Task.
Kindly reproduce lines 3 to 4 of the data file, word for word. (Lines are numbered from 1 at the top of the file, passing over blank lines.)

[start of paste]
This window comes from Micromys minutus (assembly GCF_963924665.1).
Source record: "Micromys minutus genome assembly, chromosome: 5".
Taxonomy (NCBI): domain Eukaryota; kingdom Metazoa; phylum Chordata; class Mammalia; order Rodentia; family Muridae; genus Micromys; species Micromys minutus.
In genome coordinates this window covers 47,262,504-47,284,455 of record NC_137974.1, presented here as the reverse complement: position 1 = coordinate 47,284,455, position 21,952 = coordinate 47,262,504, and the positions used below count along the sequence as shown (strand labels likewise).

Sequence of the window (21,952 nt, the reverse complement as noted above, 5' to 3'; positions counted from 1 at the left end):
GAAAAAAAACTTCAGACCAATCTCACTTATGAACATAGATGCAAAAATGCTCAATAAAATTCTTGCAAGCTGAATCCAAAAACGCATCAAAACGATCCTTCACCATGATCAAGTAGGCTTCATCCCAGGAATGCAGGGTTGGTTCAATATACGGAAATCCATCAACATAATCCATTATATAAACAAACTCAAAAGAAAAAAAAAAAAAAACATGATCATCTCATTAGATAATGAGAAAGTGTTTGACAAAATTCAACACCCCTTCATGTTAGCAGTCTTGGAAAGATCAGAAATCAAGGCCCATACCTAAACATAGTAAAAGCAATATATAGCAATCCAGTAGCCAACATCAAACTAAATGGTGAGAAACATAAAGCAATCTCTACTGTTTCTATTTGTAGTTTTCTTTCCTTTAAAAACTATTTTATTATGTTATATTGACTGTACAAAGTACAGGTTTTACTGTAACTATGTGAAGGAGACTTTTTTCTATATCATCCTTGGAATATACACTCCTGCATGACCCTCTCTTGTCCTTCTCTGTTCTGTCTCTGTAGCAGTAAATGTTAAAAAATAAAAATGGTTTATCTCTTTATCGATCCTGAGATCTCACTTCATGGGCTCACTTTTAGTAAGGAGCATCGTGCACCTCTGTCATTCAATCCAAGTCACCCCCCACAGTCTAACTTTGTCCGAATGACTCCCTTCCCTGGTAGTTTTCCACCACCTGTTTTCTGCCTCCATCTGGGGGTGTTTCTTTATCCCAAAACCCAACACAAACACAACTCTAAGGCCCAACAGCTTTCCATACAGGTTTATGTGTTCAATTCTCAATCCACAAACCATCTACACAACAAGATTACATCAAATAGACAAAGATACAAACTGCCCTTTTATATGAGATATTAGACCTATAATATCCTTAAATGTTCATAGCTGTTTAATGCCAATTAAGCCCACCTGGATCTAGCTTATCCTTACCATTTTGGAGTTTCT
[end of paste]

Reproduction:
Taxonomy (NCBI): domain Eukaryota; kingdom Metazoa; phylum Chordata; class Mammalia; order Rodentia; family Muridae; genus Micromys; species Micromys minutus.
In genome coordinates this window covers 47,262,504-47,284,455 of record NC_137974.1, presented here as the reverse complement: position 1 = coordinate 47,284,455, position 21,952 = coordinate 47,262,504, and the positions used below count along the sequence as shown (strand labels likewise).